Teacher Feature: Torrie Hester

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Teacher Feature: Torrie Hester

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Not all professors have their area of research debated both nationally and internationally as frequently as Dr. Torrie Hester, a professor in SLU’s History Department.
Hester’s research concentrates on U.S. deportation policies from the end of the Civil War to 1924. She has also studied contemporary deportation policies, focusing on repatriation agreements between Canada, the U.S. and Mexico, as well as the influx of immigrants from El Salvador, Guatemala and Honduras seeking entry into the U.S.
Looking historically at the issue of immigration creates opportunities to puzzle out solutions not just for North America, but potentially for Asia and the Middle East, too.
Hester became inspired to study the Western U.S. by Brian Dippie while she was an undergraduate student in Canada. Later, while in graduate school at Cal State in Los Angeles, Hester worked with Francisco Balderrama, whose research focuses on the U.S.’s deportation of Mexicans in the 1930s.
Dr. Hester’s hope for US immigration policy is that it can better meet labor demands with a flexible system of immigration. While the U.S. does provide support for refugees and immigrants, it is often easier to criticize than other countries because of the sheer size of its operation.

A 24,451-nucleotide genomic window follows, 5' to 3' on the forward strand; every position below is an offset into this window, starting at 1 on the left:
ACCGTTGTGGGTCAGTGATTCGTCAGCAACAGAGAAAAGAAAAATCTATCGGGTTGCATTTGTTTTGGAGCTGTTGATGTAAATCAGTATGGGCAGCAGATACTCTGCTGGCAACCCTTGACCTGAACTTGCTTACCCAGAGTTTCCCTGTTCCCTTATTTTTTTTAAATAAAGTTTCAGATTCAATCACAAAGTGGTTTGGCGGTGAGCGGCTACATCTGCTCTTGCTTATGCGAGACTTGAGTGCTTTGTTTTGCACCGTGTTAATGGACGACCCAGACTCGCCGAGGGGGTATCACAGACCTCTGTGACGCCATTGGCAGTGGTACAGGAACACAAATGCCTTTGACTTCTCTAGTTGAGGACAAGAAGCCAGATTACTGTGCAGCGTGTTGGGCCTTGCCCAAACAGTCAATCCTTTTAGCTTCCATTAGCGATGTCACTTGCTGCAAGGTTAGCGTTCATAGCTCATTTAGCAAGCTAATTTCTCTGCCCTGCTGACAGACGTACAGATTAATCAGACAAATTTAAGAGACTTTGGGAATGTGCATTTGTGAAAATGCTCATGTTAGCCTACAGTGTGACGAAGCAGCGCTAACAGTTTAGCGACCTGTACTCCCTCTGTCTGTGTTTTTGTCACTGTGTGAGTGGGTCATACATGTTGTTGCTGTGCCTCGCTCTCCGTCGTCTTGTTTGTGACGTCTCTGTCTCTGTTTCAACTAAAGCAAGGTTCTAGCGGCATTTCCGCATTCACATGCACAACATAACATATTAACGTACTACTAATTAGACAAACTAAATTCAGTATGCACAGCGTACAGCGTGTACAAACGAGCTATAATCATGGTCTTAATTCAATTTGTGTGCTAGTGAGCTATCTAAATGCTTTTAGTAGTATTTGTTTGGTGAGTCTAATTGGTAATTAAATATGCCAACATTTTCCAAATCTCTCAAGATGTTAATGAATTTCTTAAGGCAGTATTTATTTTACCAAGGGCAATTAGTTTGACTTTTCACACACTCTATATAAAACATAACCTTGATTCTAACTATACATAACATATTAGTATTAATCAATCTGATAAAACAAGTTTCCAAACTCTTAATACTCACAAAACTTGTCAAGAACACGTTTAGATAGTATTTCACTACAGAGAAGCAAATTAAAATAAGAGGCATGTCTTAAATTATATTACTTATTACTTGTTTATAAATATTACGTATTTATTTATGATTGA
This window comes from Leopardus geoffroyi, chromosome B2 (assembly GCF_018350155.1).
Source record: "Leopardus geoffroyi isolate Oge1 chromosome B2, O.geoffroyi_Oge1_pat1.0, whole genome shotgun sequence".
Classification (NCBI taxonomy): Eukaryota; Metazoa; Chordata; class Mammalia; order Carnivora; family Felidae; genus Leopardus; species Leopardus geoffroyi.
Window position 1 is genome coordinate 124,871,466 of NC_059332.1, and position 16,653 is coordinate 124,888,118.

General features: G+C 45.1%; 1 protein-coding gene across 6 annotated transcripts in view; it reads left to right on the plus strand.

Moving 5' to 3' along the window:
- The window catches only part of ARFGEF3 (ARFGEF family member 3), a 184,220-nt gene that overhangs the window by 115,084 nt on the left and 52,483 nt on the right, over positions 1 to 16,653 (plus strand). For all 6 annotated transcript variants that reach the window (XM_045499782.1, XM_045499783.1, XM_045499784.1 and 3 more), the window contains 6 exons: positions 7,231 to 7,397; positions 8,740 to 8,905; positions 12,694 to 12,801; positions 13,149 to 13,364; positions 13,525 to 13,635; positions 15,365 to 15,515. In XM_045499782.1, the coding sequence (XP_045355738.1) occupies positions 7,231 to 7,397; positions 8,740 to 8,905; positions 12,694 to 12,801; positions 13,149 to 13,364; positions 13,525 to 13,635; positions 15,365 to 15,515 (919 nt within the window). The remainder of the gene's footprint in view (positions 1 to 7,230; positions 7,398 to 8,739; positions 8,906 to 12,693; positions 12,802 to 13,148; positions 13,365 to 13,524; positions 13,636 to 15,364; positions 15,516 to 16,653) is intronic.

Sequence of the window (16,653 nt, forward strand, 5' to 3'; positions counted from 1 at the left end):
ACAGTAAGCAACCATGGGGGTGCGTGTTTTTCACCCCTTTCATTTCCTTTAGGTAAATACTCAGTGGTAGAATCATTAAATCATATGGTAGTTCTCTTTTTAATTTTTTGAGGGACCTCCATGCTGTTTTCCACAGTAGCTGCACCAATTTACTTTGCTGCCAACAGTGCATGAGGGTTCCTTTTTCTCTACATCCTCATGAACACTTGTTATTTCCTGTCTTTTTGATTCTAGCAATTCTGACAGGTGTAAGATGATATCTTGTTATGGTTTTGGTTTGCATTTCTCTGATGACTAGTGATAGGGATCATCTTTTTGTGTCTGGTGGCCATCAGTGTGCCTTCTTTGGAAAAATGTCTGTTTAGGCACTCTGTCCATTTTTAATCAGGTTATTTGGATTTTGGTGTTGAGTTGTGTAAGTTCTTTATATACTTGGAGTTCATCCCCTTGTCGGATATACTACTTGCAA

The U.S. is also the largest donor to the UNHCR, United Nations High Commissioner for Refugees or UN Refugee Agency. As a scholar of immigration, Hester confessed that it is easy to criticize everybody.
In her work with undergraduates, Hester has found that students actually enjoy developing their analytical voice in order to understand history more deeply, using the lenses of gender, race or other power dynamics. She noted how rewarding it is to see a shift in students even just over the course of a single semester. Dr. Hester also noted that it is not just students who major in history who find such analytical skills helpful.
To students interested in pursuing work as college professors, Hester encourages them to seek out mentors for all reasons, since professors often have different strengths themselves.
She noted just how rewarding work as a professor is, being able to work with other smart people, to learn new things every day, as well as to have the privilege to work with students. Anyone who finds such work sustaining, although it can be difficult at times, is encouraged to pursue it.
Hester added that resilience and hard work are a must to succeed in the profession.
Outside of the academy, Hester values her time spent as a volunteer with Catholic Charities, specifically in their legal aid office, where she worked with victims of domestic abuse.
The Violence Against Women Act protects immigrants whose immigrant status is being used against them by their abuser, but it requires a lengthy application process. Often having to meet for 10 one-hour sessions with a single victim in order to record a narrative that documents such abuse, Hester walked victims of domestic abuse through the required vow application.
When asked what she would change about SLU, she wishes that there were more scholarships offered, although she noted that one of the differences between the U.S. and Canadian higher education systems is the greater amount of funding available for graduate students in the U.S.
Students interested in learning more about the history of U.S. immigration policies are invited to a lecture on Feb 12, when Madeline Hsu will lecture on the topic of her new book, “The Good Immigrants: How the Yellow Peril Became the Model Minority.”
Hsu will cover the history of pathways to both entry and citizenship for immigrants as well as the exclusionary and recruitment policies of the U.S. in targeting desirable immigrants.